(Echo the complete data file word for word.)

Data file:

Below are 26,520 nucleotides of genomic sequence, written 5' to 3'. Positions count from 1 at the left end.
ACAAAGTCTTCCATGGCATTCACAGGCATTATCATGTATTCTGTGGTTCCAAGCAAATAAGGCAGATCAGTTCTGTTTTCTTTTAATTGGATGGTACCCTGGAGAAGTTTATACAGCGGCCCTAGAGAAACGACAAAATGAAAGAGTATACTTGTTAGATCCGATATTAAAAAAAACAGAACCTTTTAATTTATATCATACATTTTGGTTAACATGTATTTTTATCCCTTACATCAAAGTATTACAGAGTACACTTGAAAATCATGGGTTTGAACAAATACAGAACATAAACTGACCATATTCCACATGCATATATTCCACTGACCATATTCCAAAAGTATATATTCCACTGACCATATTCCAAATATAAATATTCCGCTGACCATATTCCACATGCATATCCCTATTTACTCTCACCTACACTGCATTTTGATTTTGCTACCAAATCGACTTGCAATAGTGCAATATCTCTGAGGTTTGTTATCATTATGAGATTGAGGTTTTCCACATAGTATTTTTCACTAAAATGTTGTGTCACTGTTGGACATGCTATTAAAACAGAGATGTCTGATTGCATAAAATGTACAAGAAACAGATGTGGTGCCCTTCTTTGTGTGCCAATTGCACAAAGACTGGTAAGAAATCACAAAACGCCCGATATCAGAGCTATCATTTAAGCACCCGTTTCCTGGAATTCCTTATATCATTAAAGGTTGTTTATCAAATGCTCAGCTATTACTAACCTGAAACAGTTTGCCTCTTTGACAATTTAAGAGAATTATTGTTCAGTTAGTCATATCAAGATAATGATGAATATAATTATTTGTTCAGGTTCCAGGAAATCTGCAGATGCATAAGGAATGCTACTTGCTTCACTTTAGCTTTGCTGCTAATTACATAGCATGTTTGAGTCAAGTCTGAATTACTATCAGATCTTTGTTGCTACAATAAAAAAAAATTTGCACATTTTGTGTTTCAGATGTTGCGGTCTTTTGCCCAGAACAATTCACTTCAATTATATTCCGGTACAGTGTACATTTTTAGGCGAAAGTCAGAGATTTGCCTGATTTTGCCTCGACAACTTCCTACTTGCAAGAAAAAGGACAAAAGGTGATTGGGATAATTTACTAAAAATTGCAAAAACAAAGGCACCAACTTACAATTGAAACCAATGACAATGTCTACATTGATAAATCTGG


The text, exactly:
Below are 26,520 nucleotides of genomic sequence, written 5' to 3'. Positions count from 1 at the left end.
ACAAAGTCTTCCATGGCATTCACAGGCATTATCATGTATTCTGTGGTTCCAAGCAAATAAGGCAGATCAGTTCTGTTTTCTTTTAATTGGATGGTACCCTGGAGAAGTTTATACAGCGGCCCTAGAGAAACGACAAAATGAAAGAGTATACTTGTTAGATCCGATATTAAAAAAAACAGAACCTTTTAATTTATATCATACATTTTGGTTAACATGTATTTTTATCCCTTACATCAAAGTATTACAGAGTACACTTGAAAATCATGGGTTTGAACAAATACAGAACATAAACTGACCATATTCCACATGCATATATTCCACTGACCATATTCCAAAAGTATATATTCCACTGACCATATTCCAAATATAAATATTCCGCTGACCATATTCCACATGCATATCCCTATTTACTCTCACCTACACTGCATTTTGATTTTGCTACCAAATCGACTTGCAATAGTGCAATATCTCTGAGGTTTGTTATCATTATGAGATTGAGGTTTTCCACATAGTATTTTTCACTAAAATGTTGTGTCACTGTTGGACATGCTATTAAAACAGAGATGTCTGATTGCATAAAATGTACAAGAAACAGATGTGGTGCCCTTCTTTGTGTGCCAATTGCACAAAGACTGGTAAGAAATCACAAAACGCCCGATATCAGAGCTATCATTTAAGCACCCGTTTCCTGGAATTCCTTATATCATTAAAGGTTGTTTATCAAATGCTCAGCTATTACTAACCTGAAACAGTTTGCCTCTTTGACAATTTAAGAGAATTATTGTTCAGTTAGTCATATCAAGATAATGATGAATATAATTATTTGTTCAGGTTCCAGGAAATCTGCAGATGCATAAGGAATGCTACTTGCTTCACTTTAGCTTTGCTGCTAATTACATAGCATGTTTGAGTCAAGTCTGAATTACTATCAGATCTTTGTTGCTACAATAAAAAAAAATTTGCACATTTTGTGTTTCAGATGTTGCGGTCTTTTGCCCAGAACAATTCACTTCAATTATATTCCGGTACAGTGTACATTTTTAGGCGAAAGTCAGAGATTTGCCTGATTTTGCCTCGACAACTTCCTACTTGCAAGAAAAAGGACAAAAGGTGATTGGGATAATTTACTAAAAATTGCAAAAACAAAGGCACCAACTTACAATTGAAACCAATGACAATGTCTACATTGATAAATCTGG